Southern Norwaay is experiencing unprecedented amounts of snow. Here is Pål Amundsen, busy removing snow in the centre of Kristiansand.
Southern Norway is experiencing unprecedented amounts of snow. Here is Pål Amundsen, busy removing snow in the centre of Kristiansand.

Massive snowfall and unusually freezing temperatures in Norway – why is this happening now?

Norway is experiencing extreme weather. A temperature of minus 43.5 degrees Celsius was recorded in Kautokeino. In other places in Norway, schools are closed due to large amounts of snow.

In Kautokeino, a temperature of minus 43.5 degrees Celsius was recorded on Thursday.

In Oslo, the forecast for Friday and Saturday was down to 30 degrees below zero, but this was later adjusted to just under 20 degrees below zero.

Residents of Kvikkjokk in Northern Sweden experienced minus 43.6 degrees on Wednesday. This is the coldest January day recorded in Sweden in 25 years.

A weather phenomenon that occurs about every other year increases the likelihood of even colder temperatures in the coming days.

The extreme cold spell could last for up to 40 days.

Tonnes of snow

The snow has also caused chaos in Southern Norway. Cars and buses are stuck. Schools and after-school programmes remain closed, and people have lost power.

The climate on Earth is becoming warmer and wetter.

But when it's as cold as it is now, the increased precipitation falls as tonnes of snow.

Strong wind and snow have made this grocery store in Kristiansand in southern Norway barely visible.
Strong wind and snow have made this grocery store in Kristiansand in Southern Norway barely visible.

Moist air from the west

But why is it snowing so much specifically in Southern Norway? Here's the explanation:

Moist air from the Atlantic Ocean is moving across Norway.

When this moist air from the west meets colder air masses over land, a lot of snow can fall in Southern Norway during the winter.

Extreme cold in Scandinavia

“Right now, there’s an ice-cold high-pressure area over the Gulf of Bothnia between Finland and Sweden. The cold air mass reaches as far south as Southern Norway,” Lillian Kalve, the on-duty meteorologist at the Norwegian Meteorological Institute, says.

Typically, this moist Atlantic air impacts the West Coast of Norway, which is further to the north.

Snow covered streets in Kristiansand.
Snow covered streets in Kristiansand.

“However, the cold high-pressure system is pushing the low-pressure area carrying moist air southwards towards Denmark, leading to Southern Norway receiving the precipitation instead,” she says.

Add to this the fact that the low-pressure system over Denmark is swirling counterclockwise. You can see how the wind direction carries the precipitation inland over Southern Norway.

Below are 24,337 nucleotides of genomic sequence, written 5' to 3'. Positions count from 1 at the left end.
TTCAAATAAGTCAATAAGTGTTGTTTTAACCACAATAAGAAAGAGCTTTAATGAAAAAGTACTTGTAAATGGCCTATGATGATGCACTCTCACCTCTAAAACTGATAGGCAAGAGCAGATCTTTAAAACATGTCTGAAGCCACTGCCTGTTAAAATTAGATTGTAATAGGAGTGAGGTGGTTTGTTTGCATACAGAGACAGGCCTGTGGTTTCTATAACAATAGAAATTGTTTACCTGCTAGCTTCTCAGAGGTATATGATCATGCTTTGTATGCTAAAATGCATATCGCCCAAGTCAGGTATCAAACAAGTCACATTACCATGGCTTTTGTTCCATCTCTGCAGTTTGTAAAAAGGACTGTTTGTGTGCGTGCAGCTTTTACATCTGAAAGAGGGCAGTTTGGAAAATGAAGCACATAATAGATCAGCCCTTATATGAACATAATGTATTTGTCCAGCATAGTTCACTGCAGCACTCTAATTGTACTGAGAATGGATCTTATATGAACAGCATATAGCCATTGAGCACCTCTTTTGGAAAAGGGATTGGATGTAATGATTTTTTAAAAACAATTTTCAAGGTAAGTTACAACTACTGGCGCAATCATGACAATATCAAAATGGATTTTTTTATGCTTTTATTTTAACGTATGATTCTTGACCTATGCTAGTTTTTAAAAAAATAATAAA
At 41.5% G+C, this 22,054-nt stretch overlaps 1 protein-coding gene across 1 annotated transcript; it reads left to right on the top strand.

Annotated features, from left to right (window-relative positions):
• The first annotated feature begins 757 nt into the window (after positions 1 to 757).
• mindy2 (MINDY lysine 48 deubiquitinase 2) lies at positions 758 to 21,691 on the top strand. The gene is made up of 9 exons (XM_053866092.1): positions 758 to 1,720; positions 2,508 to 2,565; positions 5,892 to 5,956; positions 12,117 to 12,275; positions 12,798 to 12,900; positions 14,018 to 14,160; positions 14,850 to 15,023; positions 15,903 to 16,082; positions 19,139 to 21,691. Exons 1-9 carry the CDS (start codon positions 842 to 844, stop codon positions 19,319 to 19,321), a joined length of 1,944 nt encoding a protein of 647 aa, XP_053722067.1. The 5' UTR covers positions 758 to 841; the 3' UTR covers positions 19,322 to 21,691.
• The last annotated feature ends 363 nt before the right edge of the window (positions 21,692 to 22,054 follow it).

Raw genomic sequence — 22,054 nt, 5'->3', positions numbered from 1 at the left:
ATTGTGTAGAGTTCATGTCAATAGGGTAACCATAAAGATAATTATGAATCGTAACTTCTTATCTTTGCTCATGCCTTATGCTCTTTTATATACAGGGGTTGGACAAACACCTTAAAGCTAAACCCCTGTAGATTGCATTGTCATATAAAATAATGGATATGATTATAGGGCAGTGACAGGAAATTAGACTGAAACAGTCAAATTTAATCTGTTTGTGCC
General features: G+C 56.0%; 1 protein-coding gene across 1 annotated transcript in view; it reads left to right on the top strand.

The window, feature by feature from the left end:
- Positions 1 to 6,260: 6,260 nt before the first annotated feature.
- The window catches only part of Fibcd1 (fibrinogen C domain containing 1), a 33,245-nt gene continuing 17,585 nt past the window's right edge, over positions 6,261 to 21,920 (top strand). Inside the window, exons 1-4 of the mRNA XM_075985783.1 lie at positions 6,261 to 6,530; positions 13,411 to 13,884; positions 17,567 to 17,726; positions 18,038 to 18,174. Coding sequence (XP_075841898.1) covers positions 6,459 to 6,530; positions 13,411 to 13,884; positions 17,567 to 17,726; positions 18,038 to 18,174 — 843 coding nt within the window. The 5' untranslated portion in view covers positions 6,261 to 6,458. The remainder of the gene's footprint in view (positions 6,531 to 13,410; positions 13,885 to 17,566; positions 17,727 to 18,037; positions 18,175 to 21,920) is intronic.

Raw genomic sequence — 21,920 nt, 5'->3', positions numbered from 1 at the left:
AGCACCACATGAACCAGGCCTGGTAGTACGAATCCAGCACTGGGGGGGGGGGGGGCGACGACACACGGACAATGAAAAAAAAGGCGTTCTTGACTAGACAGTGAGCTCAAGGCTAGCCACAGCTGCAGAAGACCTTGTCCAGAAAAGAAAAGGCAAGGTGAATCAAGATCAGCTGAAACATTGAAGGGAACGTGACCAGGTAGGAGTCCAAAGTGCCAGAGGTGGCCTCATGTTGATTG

Furthermore, the topography of Southern Norway, characterised by elevations and mountains, forces these moist air masses upwards into the air and cool down.

This results in the precipitation falling as snow in the region.

A substantial amount of snow, between 40-50 cm, indicated in dark blue, blanketed a large part of Southern Norway on New Year's Eve.
A substantial amount of snow, between 40-50 cm, indicated in dark blue, blanketed a large part of Southern Norway on New Year's Eve.

Wet winters in Southern Norway

In Southern Norway, it is noticeably becoming both warmer – and wetter.

The last 30 years have seen significantly more years with high precipitation in Southern Norway compared to most of the 20th century. The temperature has also risen by about one degree.

And the winters in Southern Norway have become more prone to heavy precipitation.

Comparing data from the Norwegian Meteorological Institute since the 1990s to earlier in the 20th century, there's a clear increase in the number of winters with significant rainfall.

Why is it so cold now?

Strong vortex around the North Pole

“Above us, at an altitude of 20-30 kilometres in the stratosphere, a strong vortex typically circulates around the North Pole during winter,” Tore Furevik says. He is director of the Nansen Center in Bergen.

This polar vortex forms due to the dark and extremely cold conditions in the far north during winter.

Occasionally, something extraordinary happens: The vortex around the North Pole collapses.

This is likely what is happening now.

Many saw the beautiful Polar stratospheric clouds in the evening sky a couple of days before Christmas. This photo was taken in Elverum. These clouds tell us that the stratosphere is unusually cold. Formed at great heights in the stratosphere, the Polar stratospheric clouds are lit from below by the evening sun, producing the unique pearlescent effect.